South Carolina Governor Henry McMaster followed through on his threats to veto state funding which could go towards Planned Parenthood.
The governor released his line-item vetos Friday for the budget approved last week by the General Assembly. Among those vetoes was state Medicaid family planning funding for Planned Parenthood and other providers.
“The veto that I have is the most direct way to get the money that is going to them, that is going directly to them for family planning services, which, in Planned Parenthood land, that means abortions,” Governor McMaster said.
The veto is for $15.7 million in total funds in the state Department of Health and Human Services budget, including $2.2 million in state General funds listed under “Medical Assitance Payments, Family Planning.”
Since the money reimburses clinics for Medicaid patient visits, it is not clear how much would go towards Planned Parenthood. The organization has received no more than $83,000 annually the past three years, according to the state Office of Revenue and Fiscal Affairs.
“There are a variety of agencies, clinics and medical entities in South Carolina that receive taxpayer funding to offer important women’s health and family planning services but without performing abortions,” McMaster said. “That is why last year I directed state agencies to stop providing state or local funds to abortion clinics.”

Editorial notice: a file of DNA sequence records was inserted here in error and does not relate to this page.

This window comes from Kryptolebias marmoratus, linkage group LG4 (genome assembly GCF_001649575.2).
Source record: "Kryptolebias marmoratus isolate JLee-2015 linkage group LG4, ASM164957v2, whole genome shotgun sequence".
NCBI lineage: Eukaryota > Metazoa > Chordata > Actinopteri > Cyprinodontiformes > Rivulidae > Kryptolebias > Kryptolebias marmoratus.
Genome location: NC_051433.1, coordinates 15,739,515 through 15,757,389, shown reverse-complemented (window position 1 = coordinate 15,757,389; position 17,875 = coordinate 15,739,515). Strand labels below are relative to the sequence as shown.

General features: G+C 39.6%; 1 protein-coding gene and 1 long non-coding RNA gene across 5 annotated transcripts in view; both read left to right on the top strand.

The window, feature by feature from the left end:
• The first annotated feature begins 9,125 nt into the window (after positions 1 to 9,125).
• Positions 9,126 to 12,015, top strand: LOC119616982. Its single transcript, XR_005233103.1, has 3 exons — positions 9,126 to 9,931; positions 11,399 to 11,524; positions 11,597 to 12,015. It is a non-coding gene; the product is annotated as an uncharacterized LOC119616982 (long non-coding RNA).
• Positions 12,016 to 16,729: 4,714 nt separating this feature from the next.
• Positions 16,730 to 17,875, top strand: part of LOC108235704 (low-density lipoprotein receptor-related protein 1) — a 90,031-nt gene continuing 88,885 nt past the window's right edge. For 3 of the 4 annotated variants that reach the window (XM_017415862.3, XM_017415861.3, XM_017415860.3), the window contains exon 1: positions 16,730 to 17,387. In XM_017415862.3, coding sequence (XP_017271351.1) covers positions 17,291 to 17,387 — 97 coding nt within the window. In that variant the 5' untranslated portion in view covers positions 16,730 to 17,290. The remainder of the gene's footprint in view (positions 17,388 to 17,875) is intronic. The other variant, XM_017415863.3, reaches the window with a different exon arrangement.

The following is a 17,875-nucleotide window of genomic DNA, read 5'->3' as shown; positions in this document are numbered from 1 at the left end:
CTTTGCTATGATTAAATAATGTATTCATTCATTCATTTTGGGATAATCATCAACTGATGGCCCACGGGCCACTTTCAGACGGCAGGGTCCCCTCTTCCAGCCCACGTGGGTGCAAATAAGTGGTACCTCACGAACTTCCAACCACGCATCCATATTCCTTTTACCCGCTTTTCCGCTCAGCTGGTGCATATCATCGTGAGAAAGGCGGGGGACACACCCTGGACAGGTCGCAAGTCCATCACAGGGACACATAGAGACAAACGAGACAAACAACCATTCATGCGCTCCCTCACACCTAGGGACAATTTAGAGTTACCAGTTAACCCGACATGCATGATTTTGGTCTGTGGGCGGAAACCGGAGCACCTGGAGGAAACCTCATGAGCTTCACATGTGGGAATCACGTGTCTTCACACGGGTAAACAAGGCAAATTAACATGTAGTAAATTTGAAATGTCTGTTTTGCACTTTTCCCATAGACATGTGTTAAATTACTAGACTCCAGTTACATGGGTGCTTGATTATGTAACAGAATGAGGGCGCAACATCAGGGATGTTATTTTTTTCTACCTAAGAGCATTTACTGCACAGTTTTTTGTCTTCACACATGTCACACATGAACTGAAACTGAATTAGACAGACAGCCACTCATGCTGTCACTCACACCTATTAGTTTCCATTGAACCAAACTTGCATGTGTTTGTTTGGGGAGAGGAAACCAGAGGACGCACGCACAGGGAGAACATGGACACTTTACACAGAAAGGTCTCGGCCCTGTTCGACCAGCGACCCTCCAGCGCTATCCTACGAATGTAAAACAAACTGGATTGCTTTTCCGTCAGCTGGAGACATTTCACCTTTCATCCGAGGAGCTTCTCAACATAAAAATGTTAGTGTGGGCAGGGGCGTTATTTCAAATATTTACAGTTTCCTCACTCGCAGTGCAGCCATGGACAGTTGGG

McMaster also said last year he “directed the Department of Health and Human Services to submit a waiver request to the federal government, making South Carolina one of only two states in the nation (along with Texas) to take this action.” That waiver has not yet been granted by the federal government.
When asked if the Governor was concerned about how the veto could affect other services provided by women’s health clinics in the state, he responded, “There is concern. But the big concern is Planned Parenthood using taxpayer money — our taxpayer money — for abortions.”
A previous study by the House Legislative Oversight Committee in 2015 found Planned Parenthood had not spent any taxpayer money on abortions, but pro-life groups often argue any taxpayer funds indirectly supplement abortion operations.
Medicaid family planning dollars in South Carolina mostly fund contraceptives, counseling and STI screening and treatments. Advocates say the loss of that money could impact low-income families the most.
“While the veto is cloaked in a moral judgment about abortion, the governor is well aware that these state dollars do not go toward abortion services,” Women’s Rights and Empowerment Network CEO Ann Warner said in a statement. “What the veto does is hurt the ability of low-income women and families to be able to get the support they need to decide if, when, and how they create families.”
The General Assembly will need to take up the governor’s vetoes, but has not scheduled their return to Columbia. Last year the House and Senate waited until their regular session resumed in January, but are expected to return in special session this summer.